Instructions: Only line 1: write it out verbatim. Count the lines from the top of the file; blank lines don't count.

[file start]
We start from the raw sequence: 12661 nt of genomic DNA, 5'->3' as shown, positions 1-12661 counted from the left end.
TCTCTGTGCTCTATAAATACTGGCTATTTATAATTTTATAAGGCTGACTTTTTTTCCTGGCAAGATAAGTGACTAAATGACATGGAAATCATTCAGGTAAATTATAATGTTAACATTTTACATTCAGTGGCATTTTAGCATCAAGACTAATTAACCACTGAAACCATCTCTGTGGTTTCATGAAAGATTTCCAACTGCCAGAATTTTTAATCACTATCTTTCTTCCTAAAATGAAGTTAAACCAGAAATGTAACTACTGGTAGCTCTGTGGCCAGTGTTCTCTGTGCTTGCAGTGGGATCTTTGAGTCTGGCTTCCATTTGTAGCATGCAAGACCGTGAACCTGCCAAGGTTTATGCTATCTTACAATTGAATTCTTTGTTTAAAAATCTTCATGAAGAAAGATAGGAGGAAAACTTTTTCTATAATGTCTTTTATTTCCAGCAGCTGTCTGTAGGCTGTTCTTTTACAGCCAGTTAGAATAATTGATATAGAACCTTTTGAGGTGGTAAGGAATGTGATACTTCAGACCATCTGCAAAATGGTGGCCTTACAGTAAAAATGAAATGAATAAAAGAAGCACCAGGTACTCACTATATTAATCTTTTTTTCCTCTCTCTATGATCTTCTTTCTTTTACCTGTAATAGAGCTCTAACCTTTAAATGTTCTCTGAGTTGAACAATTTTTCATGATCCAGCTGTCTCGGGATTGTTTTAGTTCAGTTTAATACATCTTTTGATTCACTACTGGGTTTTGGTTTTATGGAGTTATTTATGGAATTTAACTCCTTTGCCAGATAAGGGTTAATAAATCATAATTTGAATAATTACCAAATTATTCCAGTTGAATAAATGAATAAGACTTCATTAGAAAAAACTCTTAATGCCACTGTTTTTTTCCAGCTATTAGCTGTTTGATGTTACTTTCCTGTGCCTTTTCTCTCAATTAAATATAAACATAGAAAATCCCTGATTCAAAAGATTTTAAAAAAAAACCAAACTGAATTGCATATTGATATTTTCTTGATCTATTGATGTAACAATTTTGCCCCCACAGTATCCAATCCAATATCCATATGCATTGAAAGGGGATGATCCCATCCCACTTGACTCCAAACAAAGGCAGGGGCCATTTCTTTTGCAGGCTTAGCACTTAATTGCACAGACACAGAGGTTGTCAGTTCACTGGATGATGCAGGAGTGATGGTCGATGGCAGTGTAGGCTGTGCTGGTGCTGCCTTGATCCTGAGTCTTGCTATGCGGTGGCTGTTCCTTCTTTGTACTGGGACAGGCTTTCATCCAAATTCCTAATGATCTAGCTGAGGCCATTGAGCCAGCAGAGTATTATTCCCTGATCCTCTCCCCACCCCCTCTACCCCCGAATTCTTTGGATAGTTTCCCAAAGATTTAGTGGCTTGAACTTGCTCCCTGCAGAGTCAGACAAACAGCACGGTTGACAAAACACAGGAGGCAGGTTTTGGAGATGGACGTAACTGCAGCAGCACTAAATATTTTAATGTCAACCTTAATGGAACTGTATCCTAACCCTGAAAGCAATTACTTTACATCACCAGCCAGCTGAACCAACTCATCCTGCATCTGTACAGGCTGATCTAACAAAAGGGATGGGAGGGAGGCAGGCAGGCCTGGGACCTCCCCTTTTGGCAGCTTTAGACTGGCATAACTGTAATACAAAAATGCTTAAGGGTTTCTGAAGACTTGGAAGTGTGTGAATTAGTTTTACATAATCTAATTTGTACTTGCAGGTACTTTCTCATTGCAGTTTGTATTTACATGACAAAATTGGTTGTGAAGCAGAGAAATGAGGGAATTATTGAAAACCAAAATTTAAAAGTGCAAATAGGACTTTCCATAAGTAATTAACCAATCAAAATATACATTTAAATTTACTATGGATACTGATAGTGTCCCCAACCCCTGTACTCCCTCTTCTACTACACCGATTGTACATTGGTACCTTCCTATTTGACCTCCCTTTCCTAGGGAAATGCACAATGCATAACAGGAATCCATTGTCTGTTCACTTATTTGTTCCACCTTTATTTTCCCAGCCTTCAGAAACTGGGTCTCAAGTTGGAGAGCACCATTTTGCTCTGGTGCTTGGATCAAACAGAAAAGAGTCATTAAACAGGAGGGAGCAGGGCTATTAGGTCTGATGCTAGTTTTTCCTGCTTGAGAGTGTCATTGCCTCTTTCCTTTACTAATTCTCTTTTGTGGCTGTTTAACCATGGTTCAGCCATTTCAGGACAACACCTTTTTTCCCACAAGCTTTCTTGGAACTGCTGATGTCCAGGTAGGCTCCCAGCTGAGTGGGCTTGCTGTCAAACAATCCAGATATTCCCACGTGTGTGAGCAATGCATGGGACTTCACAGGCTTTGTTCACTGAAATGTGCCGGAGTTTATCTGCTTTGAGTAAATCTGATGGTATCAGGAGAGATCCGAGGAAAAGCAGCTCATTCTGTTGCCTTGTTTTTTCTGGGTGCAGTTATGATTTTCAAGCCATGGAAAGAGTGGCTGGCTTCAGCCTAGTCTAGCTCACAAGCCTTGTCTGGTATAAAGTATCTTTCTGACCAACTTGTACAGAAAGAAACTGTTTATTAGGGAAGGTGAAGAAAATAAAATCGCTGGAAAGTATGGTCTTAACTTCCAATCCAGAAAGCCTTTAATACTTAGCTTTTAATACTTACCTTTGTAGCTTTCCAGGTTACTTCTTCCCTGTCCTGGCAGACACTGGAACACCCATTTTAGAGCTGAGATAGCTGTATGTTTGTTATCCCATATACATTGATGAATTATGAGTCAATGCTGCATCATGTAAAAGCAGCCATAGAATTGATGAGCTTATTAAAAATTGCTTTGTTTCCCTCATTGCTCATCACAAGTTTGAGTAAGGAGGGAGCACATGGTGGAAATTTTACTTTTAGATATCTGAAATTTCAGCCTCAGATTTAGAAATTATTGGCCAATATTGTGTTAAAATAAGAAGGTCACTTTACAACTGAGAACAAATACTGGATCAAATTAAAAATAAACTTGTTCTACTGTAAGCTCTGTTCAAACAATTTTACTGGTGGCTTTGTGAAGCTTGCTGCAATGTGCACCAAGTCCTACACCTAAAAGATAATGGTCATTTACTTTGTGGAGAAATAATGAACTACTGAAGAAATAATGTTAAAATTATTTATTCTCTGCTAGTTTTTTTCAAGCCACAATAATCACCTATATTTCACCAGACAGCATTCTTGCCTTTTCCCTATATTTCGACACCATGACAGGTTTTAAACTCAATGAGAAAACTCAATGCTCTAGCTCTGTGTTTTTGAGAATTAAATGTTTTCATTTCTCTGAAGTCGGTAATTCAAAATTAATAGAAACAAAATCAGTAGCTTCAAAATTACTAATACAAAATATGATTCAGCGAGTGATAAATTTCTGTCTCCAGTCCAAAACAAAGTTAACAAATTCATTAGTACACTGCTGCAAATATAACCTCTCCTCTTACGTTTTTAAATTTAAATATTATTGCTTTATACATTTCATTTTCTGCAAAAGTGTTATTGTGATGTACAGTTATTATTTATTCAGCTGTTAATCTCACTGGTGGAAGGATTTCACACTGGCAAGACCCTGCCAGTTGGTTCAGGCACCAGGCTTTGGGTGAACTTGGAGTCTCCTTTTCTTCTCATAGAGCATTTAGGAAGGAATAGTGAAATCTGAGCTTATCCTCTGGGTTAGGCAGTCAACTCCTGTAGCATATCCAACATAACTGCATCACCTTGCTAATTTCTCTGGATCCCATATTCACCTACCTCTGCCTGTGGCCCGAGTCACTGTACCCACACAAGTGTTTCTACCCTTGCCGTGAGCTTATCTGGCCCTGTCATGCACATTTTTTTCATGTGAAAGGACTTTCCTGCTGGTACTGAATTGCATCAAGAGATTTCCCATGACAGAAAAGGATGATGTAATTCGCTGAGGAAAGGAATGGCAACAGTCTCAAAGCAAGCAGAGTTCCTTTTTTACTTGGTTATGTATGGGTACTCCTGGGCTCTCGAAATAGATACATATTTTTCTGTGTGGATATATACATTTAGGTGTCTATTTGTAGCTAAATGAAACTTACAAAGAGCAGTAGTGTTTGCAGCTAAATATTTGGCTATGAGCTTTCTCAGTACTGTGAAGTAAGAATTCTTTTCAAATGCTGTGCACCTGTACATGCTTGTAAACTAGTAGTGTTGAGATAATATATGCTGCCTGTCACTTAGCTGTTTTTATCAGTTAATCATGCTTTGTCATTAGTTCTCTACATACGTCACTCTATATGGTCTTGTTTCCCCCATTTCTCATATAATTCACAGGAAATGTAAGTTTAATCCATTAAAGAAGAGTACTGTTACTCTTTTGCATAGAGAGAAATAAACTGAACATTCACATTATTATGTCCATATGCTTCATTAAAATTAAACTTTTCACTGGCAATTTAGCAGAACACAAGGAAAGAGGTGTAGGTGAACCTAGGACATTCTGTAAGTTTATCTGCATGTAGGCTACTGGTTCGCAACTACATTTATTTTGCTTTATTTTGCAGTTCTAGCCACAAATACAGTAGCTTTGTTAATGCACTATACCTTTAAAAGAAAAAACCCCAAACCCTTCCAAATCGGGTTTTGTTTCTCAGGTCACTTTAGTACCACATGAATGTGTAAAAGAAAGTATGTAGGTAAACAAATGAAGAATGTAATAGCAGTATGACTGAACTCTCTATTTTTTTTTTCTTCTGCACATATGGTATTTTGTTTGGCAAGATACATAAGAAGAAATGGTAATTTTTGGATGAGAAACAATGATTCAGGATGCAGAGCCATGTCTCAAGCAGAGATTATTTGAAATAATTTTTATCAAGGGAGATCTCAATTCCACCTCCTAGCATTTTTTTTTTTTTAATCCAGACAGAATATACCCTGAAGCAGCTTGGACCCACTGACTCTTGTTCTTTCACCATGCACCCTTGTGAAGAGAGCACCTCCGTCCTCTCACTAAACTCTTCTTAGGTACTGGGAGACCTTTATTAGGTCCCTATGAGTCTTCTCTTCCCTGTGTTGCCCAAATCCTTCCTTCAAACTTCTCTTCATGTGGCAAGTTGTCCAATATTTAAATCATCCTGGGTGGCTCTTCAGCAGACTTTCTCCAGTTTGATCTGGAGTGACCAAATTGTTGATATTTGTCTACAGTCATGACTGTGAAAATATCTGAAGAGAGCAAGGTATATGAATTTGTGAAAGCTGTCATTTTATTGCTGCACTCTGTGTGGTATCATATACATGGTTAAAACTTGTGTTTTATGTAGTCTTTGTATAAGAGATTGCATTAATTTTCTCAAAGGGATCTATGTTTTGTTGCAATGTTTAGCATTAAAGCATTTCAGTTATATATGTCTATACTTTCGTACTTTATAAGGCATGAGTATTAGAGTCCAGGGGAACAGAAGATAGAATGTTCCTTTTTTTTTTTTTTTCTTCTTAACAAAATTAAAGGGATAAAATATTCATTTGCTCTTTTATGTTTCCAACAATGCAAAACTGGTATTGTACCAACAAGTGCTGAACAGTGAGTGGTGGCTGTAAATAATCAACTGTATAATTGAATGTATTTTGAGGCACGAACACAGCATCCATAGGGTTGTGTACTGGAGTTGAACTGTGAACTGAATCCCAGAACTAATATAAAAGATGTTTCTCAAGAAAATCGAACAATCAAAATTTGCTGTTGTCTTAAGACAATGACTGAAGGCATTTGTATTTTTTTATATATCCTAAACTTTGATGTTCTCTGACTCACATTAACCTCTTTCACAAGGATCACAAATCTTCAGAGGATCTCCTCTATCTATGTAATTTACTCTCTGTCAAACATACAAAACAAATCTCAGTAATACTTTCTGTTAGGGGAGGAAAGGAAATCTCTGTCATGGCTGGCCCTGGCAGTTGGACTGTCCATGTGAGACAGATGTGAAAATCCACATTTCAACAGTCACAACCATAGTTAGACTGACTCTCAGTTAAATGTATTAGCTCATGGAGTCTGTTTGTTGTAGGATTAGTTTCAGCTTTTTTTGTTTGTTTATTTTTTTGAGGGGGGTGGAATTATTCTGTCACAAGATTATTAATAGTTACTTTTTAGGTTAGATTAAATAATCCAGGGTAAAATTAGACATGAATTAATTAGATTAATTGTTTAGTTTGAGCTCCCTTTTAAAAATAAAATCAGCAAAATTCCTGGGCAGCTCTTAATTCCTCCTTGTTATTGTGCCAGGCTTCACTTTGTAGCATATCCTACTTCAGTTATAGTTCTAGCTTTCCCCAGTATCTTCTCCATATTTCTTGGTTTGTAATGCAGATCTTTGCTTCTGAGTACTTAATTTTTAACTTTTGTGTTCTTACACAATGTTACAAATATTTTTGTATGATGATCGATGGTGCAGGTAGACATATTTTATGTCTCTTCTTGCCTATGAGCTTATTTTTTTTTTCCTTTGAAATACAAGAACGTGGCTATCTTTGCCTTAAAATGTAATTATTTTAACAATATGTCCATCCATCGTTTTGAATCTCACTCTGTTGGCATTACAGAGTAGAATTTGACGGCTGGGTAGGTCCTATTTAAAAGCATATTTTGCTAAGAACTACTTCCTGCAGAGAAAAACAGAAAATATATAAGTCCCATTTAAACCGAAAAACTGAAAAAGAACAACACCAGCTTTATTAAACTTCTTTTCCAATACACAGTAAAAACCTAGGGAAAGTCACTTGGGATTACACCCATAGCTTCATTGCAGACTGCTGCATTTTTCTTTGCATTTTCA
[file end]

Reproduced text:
We start from the raw sequence: 12661 nt of genomic DNA, 5'->3' as shown, positions 1-12661 counted from the left end.